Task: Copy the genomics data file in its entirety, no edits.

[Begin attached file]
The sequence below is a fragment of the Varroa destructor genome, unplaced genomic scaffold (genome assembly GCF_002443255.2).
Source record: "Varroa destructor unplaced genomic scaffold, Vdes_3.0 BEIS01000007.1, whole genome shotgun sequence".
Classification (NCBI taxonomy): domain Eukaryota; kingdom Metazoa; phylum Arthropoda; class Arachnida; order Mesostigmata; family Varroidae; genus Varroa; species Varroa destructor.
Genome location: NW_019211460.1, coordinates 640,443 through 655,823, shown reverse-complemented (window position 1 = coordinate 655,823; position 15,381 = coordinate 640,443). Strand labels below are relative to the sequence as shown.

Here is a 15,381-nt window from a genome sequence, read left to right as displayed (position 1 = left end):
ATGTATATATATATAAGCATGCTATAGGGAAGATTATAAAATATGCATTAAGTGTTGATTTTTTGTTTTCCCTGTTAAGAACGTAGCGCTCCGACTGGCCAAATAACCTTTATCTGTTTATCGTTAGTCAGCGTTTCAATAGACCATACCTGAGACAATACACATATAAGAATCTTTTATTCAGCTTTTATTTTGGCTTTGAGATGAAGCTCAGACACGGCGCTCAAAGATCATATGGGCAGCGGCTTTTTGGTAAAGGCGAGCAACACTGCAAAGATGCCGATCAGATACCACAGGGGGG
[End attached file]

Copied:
The sequence below is a fragment of the Varroa destructor genome, unplaced genomic scaffold (genome assembly GCF_002443255.2).
Source record: "Varroa destructor unplaced genomic scaffold, Vdes_3.0 BEIS01000007.1, whole genome shotgun sequence".
Classification (NCBI taxonomy): domain Eukaryota; kingdom Metazoa; phylum Arthropoda; class Arachnida; order Mesostigmata; family Varroidae; genus Varroa; species Varroa destructor.
Genome location: NW_019211460.1, coordinates 640,443 through 655,823, shown reverse-complemented (window position 1 = coordinate 655,823; position 15,381 = coordinate 640,443). Strand labels below are relative to the sequence as shown.

Here is a 15,381-nt window from a genome sequence, read left to right as displayed (position 1 = left end):
ATGTATATATATATAAGCATGCTATAGGGAAGATTATAAAATATGCATTAAGTGTTGATTTTTTGTTTTCCCTGTTAAGAACGTAGCGCTCCGACTGGCCAAATAACCTTTATCTGTTTATCGTTAGTCAGCGTTTCAATAGACCATACCTGAGACAATACACATATAAGAATCTTTTATTCAGCTTTTATTTTGGCTTTGAGATGAAGCTCAGACACGGCGCTCAAAGATCATATGGGCAGCGGCTTTTTGGTAAAGGCGAGCAACACTGCAAAGATGCCGATCAGATACCACAGGGGGG